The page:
“If we have food and covering, with these we shall be content.”
– 1 Timothy 6:8
One of the greatest struggles for a Christian in the consumerist American culture that we are a part of is to be content. You are daily bombarded on all sides by hundreds of advertisements telling you that you need this product or that. Even within the church, Sunday mornings continue to perpetuate word-of-mouth advertising about the new outfit, restaurant or electronics purchase. Is it even possible to step back from that culture, that has been so ingrained in our minds since an early age, and look plainly at Scripture and attempt to follow it?
Paul, a wise follower of Christ, imparts these wise words to his young ‘son’ in the faith as he warns him of those who would use the faith and ‘godliness’ for financial gain. He warns against the pursuit of money with a clear alternative way of thinking: food and covering is enough. Contentment, something we know very little of in our culture, and yet it is what Christ calls us to. This same greek word is used in I Corinthians, “My grace is sufficient for you, for my power is made perfect in weakness.” Certainly a believer in Christ’s saving grace would not respond by saying, “yes, it is sufficient, but I’d also like a little more grace here,” or “it wouldn’t hurt to get a couple of extra graces just to spruce up the place a little would it?” Christ’s grace is enough.
What would it look like for a church congregation to preach this verse and then endeavor to follow it? If you are reading these words and you have food and covering, what does your contentment look like? Here is Paul’s advice to you:
“Command those who are rich in this present world not to be arrogant nor to put their hope in wealth, which is so uncertain, but to put their hope in God, who richly provides us with everything for our enjoyment. Command them to do good, to be rich in good deeds, and to be generous and willing to share. In this way they will lay up treasure for themselves as a firm foundation for the coming age, so that they may take hold of the life that is truly life.” -I Tim 6:17-19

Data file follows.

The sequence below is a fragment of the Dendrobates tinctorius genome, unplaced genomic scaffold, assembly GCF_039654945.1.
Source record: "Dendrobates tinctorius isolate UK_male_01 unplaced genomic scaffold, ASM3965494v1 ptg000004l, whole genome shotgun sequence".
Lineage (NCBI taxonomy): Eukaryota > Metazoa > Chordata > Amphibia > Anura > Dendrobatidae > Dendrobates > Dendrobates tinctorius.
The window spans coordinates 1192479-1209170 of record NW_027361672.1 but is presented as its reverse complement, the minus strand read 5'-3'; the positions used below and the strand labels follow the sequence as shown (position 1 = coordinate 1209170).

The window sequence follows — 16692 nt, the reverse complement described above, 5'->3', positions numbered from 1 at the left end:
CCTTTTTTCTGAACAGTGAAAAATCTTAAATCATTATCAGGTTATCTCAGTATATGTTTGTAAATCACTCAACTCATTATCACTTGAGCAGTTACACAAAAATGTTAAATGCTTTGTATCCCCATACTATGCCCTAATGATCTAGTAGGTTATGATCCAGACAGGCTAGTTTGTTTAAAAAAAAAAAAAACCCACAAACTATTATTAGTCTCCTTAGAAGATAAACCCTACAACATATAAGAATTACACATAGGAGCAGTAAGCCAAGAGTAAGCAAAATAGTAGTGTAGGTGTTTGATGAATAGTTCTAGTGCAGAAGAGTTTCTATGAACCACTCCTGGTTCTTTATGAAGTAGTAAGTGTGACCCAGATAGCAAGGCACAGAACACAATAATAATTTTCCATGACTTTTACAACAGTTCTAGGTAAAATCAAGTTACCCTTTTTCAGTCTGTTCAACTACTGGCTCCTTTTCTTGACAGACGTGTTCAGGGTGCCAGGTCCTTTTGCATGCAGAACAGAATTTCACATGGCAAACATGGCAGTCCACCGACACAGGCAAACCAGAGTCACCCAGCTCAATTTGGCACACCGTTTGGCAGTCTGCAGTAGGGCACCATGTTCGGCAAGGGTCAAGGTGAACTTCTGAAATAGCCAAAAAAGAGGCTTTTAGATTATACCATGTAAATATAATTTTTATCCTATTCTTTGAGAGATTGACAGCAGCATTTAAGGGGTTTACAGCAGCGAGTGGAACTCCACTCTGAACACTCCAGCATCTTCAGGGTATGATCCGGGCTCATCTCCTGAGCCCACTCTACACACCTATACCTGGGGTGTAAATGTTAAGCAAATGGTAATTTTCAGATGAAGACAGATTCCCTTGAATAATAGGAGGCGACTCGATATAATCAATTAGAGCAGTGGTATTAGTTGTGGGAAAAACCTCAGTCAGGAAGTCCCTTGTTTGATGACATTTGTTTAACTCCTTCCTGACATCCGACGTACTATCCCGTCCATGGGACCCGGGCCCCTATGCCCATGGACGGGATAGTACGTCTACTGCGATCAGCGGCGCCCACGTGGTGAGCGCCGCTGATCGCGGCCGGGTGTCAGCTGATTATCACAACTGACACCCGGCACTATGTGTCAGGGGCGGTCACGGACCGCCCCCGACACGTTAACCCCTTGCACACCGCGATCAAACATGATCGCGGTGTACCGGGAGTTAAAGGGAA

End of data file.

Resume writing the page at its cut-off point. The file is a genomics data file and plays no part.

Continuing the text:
Abba Macacrius, while he was in Egypt, discovered a man who own a beast of burden engaged in plundering Macarius’ goods. So he came up to the thief as if he was a stranger and he helped him to load the animal. He saw him off in great peace of soul saying, “The Lord gave and the Lord has taken away; blessed be the name of the Lord.” (Job 1:21) -From Geez Magazine
Okay, so most folks would say he’s nuts. Yet, we also say God uses all things and everything, and if he can use a donkey he can use a thief. We don’t say the rich young ruler who decided not to give everything to follow Jesus was nuts, we usually just say he was in a tough spot, had to make a hard decision. My take, the monk has got a whole lot more sense then the nutty ruler.
And so I want to bring myself to this view of possessions. I don’t think it’s a bad place to be in. In fact I think if we are really going to be in a place that we are ready to leave everything and follow Christ, then we all better start working on this letting go of our possessions now.
I think I have too many hobbies. When I was in high school I skied a couple of times and then I bought my own pair (big purchase) because I was so sure I was going to do it all winter. Then I only skied a couple more times ever. Summer rolled around and folks where playing roller hockey in the street, I picked myself up a pair of skates, certain I’d spend all summer out playing, and the skates sat on a shelf in the garage for nearly the rest of their lives. I did the same thing with multiple items, and I still find myself doing it. I buy a quality something because it’s something I really intend to take up, and I rarely do.
I think my skates are still sitting on a shelf in my parents garage. A guitar sits in my closet, I just sold a SLR camera that’s been sitting around, my Greek books were gathering dust on the shelf, multiple books I always intended to read stand unopened. None of these items are bad themselves, but I’m in need of a reality check.
I think we probably all need to assess our “hobbies” and relinquish most of them. If I ever want to pick up serious photograph again there’s cameras out there. For now I should probably just stick to playing soccer more with the new cleats I bought. I think one hobby is probably enough. You might be able to justify two, but only if you actually do them.
I always here people talk about being wise with your money doesn’t mean buying cheap it means buying quality, but I’d argue quality that sits gathering dust in the garage is probably not very wise either.
I’ve certainly got some more things I need to get rid of, reality check here we come.
Update: I totally forgot about my camping gear (tent, sleeping bags, sleeping mats, and a few doohickies)